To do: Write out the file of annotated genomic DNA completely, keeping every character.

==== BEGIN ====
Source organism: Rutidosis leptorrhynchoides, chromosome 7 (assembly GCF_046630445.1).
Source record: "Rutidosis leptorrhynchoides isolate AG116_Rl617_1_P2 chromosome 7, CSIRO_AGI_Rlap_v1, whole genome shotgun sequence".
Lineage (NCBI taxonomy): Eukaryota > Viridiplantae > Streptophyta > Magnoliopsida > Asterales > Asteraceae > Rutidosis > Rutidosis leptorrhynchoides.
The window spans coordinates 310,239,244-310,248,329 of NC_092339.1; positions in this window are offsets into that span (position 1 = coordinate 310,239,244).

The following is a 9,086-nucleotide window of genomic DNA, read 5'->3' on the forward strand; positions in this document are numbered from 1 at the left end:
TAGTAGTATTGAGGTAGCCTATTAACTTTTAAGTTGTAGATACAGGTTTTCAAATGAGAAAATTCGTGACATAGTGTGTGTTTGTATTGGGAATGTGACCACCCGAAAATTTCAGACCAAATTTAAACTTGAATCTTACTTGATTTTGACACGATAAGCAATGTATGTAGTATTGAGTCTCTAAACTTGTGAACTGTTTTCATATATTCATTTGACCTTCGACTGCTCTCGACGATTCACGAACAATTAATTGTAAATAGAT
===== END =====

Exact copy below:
Source organism: Rutidosis leptorrhynchoides, chromosome 7 (assembly GCF_046630445.1).
Source record: "Rutidosis leptorrhynchoides isolate AG116_Rl617_1_P2 chromosome 7, CSIRO_AGI_Rlap_v1, whole genome shotgun sequence".
Lineage (NCBI taxonomy): Eukaryota > Viridiplantae > Streptophyta > Magnoliopsida > Asterales > Asteraceae > Rutidosis > Rutidosis leptorrhynchoides.
The window spans coordinates 310,239,244-310,248,329 of NC_092339.1; positions in this window are offsets into that span (position 1 = coordinate 310,239,244).

The following is a 9,086-nucleotide window of genomic DNA, read 5'->3' on the forward strand; positions in this document are numbered from 1 at the left end:
TAGTAGTATTGAGGTAGCCTATTAACTTTTAAGTTGTAGATACAGGTTTTCAAATGAGAAAATTCGTGACATAGTGTGTGTTTGTATTGGGAATGTGACCACCCGAAAATTTCAGACCAAATTTAAACTTGAATCTTACTTGATTTTGACACGATAAGCAATGTATGTAGTATTGAGTCTCTAAACTTGTGAACTGTTTTCATATATTCATTTGACCTTCGACTGCTCTCGACGATTCACGAACAATTAATTGTAAATAGAT